With the new ink, which could be printed onto a variety of substrates – including silicon wafer, glass, plastics, and paper – researchers were able to achieve high printed uniformity, high print-to-print consistency and high-level of reproducibility. This level of quality raises the possibilities for scalable device manufacturing, including wafer-scale device printing that integrates thousands of devices on a wafer, a feat not achievable with other 2D material ink formulation strategies.

"The highly controlled patterning capability of our BP ink (i.e., even flake distribution and precise control over optical densities) will allow large-scale printing of functional devices, for instance the nonlinear optical ultrafast switches we demonstrated in this work,” said Dr. Guohua Hu, the lead author of the research. “The devices exhibited spatially consistent and controlled optical properties for stable laser operation. Additionally, the BP ink can be printed onto a variety of optically compatible substrates and interfaces, including quartz, plastics and optical fibers, enabling truly flexible optical switch device designs for laser integration."

The new BP ink formulation and its usability on a variety of substrates opens prospects for new applications. To start, it holds the promise of seamless integration of inkjet-printed BP with existing CMOS (complementary metal–oxide–semiconductor) and integrated circuits for silicon-based technologies. This can lead to improved manufacturing flexibility as well as a high level of integration and miniaturization for inkjet-printed BP-based sensing and optoelectronic devices.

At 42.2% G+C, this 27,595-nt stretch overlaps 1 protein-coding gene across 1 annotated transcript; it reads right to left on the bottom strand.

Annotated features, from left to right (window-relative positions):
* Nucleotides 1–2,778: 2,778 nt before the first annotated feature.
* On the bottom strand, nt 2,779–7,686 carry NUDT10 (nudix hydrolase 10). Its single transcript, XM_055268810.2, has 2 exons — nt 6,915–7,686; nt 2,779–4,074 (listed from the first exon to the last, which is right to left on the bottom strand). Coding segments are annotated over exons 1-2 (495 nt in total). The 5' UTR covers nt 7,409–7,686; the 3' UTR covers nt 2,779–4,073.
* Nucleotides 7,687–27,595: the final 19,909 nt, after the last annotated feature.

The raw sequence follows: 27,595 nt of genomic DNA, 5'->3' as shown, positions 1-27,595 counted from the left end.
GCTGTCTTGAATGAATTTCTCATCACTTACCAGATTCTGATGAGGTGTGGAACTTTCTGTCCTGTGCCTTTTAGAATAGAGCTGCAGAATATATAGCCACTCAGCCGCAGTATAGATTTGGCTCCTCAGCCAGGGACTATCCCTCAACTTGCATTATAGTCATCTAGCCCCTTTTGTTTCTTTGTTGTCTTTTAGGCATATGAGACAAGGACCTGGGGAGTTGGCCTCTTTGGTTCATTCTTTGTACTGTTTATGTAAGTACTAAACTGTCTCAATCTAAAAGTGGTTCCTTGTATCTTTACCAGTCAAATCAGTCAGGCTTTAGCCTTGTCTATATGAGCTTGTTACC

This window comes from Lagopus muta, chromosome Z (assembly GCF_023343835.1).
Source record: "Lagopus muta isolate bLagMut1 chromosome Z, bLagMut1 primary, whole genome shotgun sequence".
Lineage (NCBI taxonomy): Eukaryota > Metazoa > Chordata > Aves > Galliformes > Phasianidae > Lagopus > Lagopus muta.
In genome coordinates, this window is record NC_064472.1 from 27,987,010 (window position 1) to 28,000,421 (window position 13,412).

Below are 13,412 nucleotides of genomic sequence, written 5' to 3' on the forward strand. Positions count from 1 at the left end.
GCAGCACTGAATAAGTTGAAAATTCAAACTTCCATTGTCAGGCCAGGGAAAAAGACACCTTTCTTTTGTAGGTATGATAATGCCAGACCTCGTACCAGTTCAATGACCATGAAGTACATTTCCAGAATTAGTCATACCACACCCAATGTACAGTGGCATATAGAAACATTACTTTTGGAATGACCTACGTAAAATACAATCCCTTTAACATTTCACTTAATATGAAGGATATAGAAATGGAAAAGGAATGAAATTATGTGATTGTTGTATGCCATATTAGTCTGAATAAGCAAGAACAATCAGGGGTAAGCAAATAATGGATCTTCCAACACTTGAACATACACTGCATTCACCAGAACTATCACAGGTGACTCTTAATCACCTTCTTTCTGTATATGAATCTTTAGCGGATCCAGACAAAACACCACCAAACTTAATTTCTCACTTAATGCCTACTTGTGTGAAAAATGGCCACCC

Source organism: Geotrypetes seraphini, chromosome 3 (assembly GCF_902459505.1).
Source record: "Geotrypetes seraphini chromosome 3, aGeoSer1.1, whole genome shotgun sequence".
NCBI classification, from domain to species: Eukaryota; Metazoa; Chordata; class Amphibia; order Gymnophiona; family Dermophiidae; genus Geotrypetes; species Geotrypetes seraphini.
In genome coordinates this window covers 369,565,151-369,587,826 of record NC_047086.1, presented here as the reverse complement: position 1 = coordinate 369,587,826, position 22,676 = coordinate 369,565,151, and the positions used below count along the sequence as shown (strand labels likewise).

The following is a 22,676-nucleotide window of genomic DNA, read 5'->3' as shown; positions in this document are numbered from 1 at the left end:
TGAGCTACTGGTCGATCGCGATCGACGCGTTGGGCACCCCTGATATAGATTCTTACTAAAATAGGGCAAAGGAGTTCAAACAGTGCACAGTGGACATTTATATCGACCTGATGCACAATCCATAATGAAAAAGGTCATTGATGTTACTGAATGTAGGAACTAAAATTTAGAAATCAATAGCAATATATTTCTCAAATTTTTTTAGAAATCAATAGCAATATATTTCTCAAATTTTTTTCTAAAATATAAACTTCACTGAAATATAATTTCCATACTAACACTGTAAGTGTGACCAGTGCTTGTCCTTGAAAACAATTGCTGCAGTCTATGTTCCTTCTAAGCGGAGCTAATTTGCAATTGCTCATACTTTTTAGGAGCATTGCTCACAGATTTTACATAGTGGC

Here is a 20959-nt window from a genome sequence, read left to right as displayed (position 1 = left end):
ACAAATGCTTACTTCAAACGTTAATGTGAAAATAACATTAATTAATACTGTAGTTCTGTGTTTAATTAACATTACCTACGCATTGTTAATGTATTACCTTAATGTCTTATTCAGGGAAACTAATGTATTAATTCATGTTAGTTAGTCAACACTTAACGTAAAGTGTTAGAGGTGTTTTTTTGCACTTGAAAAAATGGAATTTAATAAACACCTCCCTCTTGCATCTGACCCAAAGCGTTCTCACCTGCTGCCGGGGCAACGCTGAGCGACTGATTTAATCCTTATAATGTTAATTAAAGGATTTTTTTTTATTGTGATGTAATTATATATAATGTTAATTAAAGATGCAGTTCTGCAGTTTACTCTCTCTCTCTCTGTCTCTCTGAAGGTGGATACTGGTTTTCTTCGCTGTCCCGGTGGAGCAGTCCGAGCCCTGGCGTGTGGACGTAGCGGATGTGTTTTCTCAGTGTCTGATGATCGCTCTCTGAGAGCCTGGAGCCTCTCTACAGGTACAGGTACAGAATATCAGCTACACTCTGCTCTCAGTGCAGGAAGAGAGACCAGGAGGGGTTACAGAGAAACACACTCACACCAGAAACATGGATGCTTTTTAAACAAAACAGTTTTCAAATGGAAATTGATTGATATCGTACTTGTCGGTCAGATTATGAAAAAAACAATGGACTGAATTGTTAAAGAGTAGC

Additionally, a controlled, additive patterning of BP with other 2D materials and other functional materials such as carbon nanomaterials, semiconducting polymers and biomolecules may lead to all-printed, more complex device structures for unprecedented new applications in energy storage and conversion devices, interactive touch surfaces, wearable sensors, RFID tags and even artificial skin. There may even be implications for 3D printing, according to Tawfique.

"The thin-form factors and mechanical flexibility of the inkjet-printed BP may enable direct integration with functional 3D printing for improved device performance and even new technologies and applications," he said.

While the ink formulation method itself is economically viable today, the cost of BP as a raw material is high. As the fundamental research and interest in BP is growing very quickly, large-scale applications in the future could help bring down the cost.

Going forward, the research team plans to demonstrate wafer-scale device printing, including the fabrication of wafer-scale inkjet-printed low-light photodetectors. Thanks to the semiconducting properties of BP, the photodetectors can work in an infrared light wavelength beyond the capability of silicon. The team also plans to expand the scope of the ink formulation to develop a universal ink platform of 2D materials for high-speed, low-cost, large-scale and reproducible functional device fabrication.

The research, “Black phosphorus ink formulation for inkjet printing of optoelectronics and photonics,” was published in the journal Nature Communications.